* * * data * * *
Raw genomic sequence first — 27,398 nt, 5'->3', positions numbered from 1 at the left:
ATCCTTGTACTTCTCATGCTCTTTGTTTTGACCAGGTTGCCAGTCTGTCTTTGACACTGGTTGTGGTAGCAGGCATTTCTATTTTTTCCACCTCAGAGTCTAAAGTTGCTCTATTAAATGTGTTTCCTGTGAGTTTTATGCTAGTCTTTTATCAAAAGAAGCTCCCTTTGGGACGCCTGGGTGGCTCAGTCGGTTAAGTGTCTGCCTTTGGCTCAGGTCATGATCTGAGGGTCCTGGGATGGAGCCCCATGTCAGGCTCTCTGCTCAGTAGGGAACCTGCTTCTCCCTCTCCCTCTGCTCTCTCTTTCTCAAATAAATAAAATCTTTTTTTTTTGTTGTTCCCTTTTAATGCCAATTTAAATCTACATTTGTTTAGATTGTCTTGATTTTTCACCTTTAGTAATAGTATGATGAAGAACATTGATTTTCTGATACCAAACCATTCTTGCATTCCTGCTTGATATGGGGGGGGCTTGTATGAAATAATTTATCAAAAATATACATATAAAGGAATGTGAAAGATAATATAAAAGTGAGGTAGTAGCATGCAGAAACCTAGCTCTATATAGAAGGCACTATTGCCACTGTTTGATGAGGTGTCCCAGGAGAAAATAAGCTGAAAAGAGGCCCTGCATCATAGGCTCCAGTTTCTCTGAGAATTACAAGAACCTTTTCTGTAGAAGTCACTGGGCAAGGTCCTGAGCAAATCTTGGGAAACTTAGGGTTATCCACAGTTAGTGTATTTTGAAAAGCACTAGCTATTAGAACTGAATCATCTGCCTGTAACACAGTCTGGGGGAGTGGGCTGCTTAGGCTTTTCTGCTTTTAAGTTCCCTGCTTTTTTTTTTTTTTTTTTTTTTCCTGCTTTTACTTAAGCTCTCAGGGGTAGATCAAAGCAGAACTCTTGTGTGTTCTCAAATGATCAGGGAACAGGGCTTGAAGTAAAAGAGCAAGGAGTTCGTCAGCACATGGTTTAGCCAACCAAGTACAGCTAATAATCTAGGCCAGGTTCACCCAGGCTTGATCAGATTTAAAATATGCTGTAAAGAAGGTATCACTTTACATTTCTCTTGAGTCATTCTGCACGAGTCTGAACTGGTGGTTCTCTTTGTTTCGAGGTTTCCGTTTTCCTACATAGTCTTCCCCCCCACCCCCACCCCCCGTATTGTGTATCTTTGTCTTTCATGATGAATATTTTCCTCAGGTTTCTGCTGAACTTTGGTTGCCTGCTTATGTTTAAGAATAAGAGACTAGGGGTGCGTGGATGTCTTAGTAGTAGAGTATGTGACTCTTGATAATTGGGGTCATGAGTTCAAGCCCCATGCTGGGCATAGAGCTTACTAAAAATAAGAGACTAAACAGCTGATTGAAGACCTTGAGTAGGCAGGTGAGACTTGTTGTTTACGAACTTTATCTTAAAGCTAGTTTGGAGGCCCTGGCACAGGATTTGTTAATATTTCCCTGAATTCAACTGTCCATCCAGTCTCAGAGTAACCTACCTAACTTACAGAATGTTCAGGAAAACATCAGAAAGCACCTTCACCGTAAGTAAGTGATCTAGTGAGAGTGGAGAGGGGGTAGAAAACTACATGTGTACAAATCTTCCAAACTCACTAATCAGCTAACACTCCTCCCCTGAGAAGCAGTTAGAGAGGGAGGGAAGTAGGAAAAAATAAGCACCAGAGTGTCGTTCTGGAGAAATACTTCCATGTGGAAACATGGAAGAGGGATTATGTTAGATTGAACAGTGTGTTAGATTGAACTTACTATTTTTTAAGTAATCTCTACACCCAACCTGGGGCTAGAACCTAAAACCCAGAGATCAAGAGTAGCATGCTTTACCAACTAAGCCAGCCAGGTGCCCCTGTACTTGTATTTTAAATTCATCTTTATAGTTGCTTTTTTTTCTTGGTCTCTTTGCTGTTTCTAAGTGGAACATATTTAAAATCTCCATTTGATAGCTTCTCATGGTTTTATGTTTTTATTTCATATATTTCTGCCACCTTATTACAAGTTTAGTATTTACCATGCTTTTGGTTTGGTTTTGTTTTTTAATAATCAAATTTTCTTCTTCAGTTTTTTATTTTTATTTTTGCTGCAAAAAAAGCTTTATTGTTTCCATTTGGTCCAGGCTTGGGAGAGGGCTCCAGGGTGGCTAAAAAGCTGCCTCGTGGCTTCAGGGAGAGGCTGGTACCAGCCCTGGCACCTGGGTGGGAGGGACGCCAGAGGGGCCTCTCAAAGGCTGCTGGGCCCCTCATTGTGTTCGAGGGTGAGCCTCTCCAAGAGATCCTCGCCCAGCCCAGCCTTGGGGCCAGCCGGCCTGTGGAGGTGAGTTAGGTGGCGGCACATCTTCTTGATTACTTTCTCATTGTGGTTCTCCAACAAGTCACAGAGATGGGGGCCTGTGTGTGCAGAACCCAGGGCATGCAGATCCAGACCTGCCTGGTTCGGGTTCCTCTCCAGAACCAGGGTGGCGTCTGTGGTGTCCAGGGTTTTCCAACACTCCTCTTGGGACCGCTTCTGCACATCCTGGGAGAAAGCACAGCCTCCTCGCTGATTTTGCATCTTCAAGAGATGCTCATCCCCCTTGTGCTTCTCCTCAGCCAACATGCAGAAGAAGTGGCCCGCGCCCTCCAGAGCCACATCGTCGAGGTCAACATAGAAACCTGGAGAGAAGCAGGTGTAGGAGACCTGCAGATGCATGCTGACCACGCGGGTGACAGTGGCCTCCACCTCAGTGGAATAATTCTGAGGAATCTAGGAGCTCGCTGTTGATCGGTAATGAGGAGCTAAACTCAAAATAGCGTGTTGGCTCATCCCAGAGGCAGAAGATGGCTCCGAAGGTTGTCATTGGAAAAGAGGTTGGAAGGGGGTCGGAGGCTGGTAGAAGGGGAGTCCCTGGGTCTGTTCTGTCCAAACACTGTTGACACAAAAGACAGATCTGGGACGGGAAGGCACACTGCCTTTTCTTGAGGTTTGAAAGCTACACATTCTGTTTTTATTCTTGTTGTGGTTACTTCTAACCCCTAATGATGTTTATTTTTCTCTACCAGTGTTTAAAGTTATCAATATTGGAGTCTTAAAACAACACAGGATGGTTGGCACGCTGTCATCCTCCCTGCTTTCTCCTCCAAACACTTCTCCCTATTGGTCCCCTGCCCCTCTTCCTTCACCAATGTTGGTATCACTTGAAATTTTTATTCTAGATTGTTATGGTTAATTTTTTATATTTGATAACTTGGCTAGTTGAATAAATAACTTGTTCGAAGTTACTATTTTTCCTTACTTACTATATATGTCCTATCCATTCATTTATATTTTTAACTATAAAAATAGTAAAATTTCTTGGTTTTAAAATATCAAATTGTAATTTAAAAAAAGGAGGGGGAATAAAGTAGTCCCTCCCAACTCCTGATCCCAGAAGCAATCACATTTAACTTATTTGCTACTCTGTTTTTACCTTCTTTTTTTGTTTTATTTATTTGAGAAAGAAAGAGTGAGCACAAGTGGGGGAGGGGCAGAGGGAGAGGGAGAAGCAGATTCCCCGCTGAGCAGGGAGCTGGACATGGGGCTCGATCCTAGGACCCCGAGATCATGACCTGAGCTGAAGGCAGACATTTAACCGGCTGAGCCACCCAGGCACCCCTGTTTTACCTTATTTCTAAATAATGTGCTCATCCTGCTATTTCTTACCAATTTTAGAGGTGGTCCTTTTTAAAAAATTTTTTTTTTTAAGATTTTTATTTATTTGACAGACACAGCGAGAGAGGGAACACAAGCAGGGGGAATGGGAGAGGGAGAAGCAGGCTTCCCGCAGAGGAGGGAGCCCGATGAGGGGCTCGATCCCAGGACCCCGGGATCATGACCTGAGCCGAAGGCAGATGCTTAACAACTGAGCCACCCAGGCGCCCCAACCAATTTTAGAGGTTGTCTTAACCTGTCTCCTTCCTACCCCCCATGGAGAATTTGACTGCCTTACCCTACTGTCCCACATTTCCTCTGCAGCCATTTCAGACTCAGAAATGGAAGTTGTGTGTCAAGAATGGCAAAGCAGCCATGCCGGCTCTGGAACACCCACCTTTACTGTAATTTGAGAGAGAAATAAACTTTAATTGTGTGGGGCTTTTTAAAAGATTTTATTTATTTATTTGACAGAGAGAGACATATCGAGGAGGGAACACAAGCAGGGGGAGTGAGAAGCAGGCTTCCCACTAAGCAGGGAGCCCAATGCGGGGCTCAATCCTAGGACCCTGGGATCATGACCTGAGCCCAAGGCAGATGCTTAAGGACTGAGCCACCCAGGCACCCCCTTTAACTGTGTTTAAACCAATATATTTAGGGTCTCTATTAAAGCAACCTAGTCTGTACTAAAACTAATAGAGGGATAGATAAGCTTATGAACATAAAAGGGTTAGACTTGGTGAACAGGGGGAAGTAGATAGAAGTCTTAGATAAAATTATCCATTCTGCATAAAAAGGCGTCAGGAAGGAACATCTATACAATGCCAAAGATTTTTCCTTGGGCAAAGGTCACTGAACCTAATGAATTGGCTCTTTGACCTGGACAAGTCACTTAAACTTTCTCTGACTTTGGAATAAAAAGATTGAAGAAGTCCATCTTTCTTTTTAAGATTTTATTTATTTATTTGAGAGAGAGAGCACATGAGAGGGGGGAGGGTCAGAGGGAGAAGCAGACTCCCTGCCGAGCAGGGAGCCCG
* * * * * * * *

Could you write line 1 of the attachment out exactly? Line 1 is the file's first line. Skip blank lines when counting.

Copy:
Raw genomic sequence first — 27,398 nt, 5'->3', positions numbered from 1 at the left: